DEFINITION of SEC Form 424B5
SEC Form 424B5 is the prospectus form that companies must file to disclose information referred to in forms 424B2 (filed in connection with a primary offering of securities) and 424B3 (filed if major changes have occurred to the prospectus). SEC Form 424B5 outlines updated prospectus information, facts or events from previously-filed forms.
BREAKING DOWN SEC Form 424B5
SEC Form 424B5 must be filed within two business days of the determination date of an offering price or the date first used following the effective date of a public offering or sale of securities by the company. Companies are required to file prospectus form 424B5 in accordance with Rule 424(b)(5) of the Securities Exchange Act of 1933.
SEC Form 424B5 and the Securities Exchange Act of 1933
The Securities Act of 1933 was passed to ensure that all new offerings of securities to the public have been fully vetted through careful due diligence and that the risk and rewards have been clearly detailed in the registration statement and prospectus. This is to ensure that all prospective investors have full knowledge before taking on undue risk and losing their money.
The Securities and Exchange Commission (SEC) is the federal regulatory agency responsible for enforcing the Act. Any party that willfully violates the Act of 1933 is subject to five years in prison, a $10,000 fine, or both. This Act also holds directors, attorneys, accountants, underwriting syndicate, and all persons who signed the registration statement civilly liable for false and misleading statements that the registration statement and/or prospectus contain.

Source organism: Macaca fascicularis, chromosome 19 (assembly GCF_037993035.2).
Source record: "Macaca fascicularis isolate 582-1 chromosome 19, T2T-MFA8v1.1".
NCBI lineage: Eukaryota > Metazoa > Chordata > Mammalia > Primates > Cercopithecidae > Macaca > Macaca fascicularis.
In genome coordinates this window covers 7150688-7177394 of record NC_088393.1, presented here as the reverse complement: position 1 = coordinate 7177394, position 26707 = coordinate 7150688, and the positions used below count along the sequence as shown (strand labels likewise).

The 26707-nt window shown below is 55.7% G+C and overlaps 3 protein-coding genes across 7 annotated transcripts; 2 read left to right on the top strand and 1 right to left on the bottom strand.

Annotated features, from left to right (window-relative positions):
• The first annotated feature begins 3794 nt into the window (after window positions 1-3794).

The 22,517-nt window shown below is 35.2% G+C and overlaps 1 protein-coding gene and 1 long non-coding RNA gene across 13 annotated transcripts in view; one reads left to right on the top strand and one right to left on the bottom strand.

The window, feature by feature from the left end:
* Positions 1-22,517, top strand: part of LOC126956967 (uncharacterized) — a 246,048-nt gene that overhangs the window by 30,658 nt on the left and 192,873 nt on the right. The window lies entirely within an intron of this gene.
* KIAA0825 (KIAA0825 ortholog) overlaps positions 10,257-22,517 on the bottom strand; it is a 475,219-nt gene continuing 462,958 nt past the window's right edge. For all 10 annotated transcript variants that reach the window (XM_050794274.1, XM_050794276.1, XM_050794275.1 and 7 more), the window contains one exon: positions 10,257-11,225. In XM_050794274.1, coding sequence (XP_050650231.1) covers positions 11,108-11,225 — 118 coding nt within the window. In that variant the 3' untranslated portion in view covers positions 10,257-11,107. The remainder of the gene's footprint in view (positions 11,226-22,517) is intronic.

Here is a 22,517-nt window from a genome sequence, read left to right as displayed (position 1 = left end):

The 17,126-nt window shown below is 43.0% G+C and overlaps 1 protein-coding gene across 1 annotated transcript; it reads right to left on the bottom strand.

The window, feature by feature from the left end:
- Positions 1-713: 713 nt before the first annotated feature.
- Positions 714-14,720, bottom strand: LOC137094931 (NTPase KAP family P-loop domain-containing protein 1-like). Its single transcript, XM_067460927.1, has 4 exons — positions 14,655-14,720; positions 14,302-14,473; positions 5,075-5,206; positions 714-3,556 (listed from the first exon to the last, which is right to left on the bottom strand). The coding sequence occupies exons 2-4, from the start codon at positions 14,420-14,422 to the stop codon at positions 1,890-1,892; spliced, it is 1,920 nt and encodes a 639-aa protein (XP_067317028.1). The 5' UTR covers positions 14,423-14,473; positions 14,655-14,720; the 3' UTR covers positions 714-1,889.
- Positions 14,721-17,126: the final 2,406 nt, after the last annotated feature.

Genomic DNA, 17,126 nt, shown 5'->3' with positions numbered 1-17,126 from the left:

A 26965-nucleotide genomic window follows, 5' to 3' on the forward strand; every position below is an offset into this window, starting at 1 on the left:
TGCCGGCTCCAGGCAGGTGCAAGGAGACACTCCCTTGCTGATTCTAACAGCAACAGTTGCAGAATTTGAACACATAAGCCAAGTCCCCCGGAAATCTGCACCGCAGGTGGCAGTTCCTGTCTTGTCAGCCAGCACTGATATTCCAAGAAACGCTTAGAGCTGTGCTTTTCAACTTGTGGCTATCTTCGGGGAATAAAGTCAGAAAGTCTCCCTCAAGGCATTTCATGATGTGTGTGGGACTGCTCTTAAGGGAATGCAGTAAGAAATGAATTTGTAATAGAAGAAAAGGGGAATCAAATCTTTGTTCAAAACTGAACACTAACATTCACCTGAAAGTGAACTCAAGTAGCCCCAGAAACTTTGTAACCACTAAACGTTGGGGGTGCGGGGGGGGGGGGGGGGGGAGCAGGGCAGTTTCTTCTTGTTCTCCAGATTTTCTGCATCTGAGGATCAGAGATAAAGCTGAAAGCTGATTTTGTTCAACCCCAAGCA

The Act is so stringent because it was created on the heels of the stock market crash of 1929, brought about in part due to lack of transparency. Thus, this piece of legislation had two main goals: to ensure more transparency in financial statements and to establish laws against misrepresentation and fraudulent activities in the securities markets.
SEC Form 424B5 and Initial Public Offerings
SEC Form 424B5 must be filled out if any material changes occur to a company’s prospectus prior to an initial public offering (IPO). IPOs often occur for smaller, younger companies seeking capital to expand; however, large privately owned companies looking to become publicly traded may also IPO. In the majority of IPOs, the company going public or issuer obtains the assistance of an underwriting firm. This underwriter, often an investment bank, helps determine what type of security to issue, the best offering price, the amount of shares to be issued, and the time to bring the deal to market.